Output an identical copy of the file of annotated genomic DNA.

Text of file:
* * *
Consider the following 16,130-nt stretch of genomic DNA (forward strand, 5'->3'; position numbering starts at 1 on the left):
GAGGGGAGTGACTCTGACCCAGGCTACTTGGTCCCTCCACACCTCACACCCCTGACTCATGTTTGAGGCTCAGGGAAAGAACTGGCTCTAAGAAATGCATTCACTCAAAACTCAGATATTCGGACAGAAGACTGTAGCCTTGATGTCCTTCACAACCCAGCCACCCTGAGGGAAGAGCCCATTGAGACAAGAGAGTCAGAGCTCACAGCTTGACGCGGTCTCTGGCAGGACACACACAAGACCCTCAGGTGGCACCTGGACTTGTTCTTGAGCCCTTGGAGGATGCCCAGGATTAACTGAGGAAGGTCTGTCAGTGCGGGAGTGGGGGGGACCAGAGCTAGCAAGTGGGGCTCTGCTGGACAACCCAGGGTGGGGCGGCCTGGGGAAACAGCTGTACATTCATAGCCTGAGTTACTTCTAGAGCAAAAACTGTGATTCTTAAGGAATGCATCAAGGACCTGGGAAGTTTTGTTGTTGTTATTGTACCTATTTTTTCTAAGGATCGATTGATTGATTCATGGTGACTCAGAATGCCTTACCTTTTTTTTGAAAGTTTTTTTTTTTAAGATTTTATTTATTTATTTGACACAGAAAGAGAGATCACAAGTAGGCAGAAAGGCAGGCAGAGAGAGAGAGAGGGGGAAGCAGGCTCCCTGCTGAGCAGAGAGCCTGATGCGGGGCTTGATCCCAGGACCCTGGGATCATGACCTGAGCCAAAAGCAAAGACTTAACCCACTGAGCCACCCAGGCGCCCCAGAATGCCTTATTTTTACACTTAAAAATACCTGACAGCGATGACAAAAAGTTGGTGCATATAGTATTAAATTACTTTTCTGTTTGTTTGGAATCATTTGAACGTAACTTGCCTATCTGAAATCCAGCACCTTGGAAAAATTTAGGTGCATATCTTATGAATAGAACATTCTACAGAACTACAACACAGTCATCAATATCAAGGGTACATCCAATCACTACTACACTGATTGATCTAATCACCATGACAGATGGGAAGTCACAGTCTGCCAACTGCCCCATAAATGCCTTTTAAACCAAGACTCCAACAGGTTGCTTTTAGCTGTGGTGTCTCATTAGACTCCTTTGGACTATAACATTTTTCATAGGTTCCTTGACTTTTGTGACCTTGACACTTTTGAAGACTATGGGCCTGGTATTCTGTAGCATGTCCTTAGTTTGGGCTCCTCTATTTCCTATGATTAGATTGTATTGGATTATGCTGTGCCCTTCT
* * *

Consider the following 16,130-nt stretch of genomic DNA (forward strand, 5'->3'; position numbering starts at 1 on the left):
GAGGGGAGTGACTCTGACCCAGGCTACTTGGTCCCTCCACACCTCACACCCCTGACTCATGTTTGAGGCTCAGGGAAAGAACTGGCTCTAAGAAATGCATTCACTCAAAACTCAGATATTCGGACAGAAGACTGTAGCCTTGATGTCCTTCACAACCCAGCCACCCTGAGGGAAGAGCCCATTGAGACAAGAGAGTCAGAGCTCACAGCTTGACGCGGTCTCTGGCAGGACACACACAAGACCCTCAGGTGGCACCTGGACTTGTTCTTGAGCCCTTGGAGGATGCCCAGGATTAACTGAGGAAGGTCTGTCAGTGCGGGAGTGGGGGGGACCAGAGCTAGCAAGTGGGGCTCTGCTGGACAACCCAGGGTGGGGCGGCCTGGGGAAACAGCTGTACATTCATAGCCTGAGTTACTTCTAGAGCAAAAACTGTGATTCTTAAGGAATGCATCAAGGACCTGGGAAGTTTTGTTGTTGTTATTGTACCTATTTTTTCTAAGGATCGATTGATTGATTCATGGTGACTCAGAATGCCTTACCTTTTTTTTGAAAGTTTTTTTTTTTAAGATTTTATTTATTTATTTGACACAGAAAGAGAGATCACAAGTAGGCAGAAAGGCAGGCAGAGAGAGAGAGAGGGGGAAGCAGGCTCCCTGCTGAGCAGAGAGCCTGATGCGGGGCTTGATCCCAGGACCCTGGGATCATGACCTGAGCCAAAAGCAAAGACTTAACCCACTGAGCCACCCAGGCGCCCCAGAATGCCTTATTTTTACACTTAAAAATACCTGACAGCGATGACAAAAAGTTGGTGCATATAGTATTAAATTACTTTTCTGTTTGTTTGGAATCATTTGAACGTAACTTGCCTATCTGAAATCCAGCACCTTGGAAAAATTTAGGTGCATATCTTATGAATAGAACATTCTACAGAACTACAACACAGTCATCAATATCAAGGGTACATCCAATCACTACTACACTGATTGATCTAATCACCATGACAGATGGGAAGTCACAGTCTGCCAACTGCCCCATAAATGCCTTTTAAACCAAGACTCCAACAGGTTGCTTTTAGCTGTGGTGTCTCATTAGACTCCTTTGGACTATAACATTTTTCATAGGTTCCTTGACTTTTGTGACCTTGACACTTTTGAAGACTATGGGCCTGGTATTCTGTAGCATGTCCTTAGTTTGGGCTCCTCTATTTCCTATGATTAGATTGTATTGGATTATGCTGTGCCCTTCT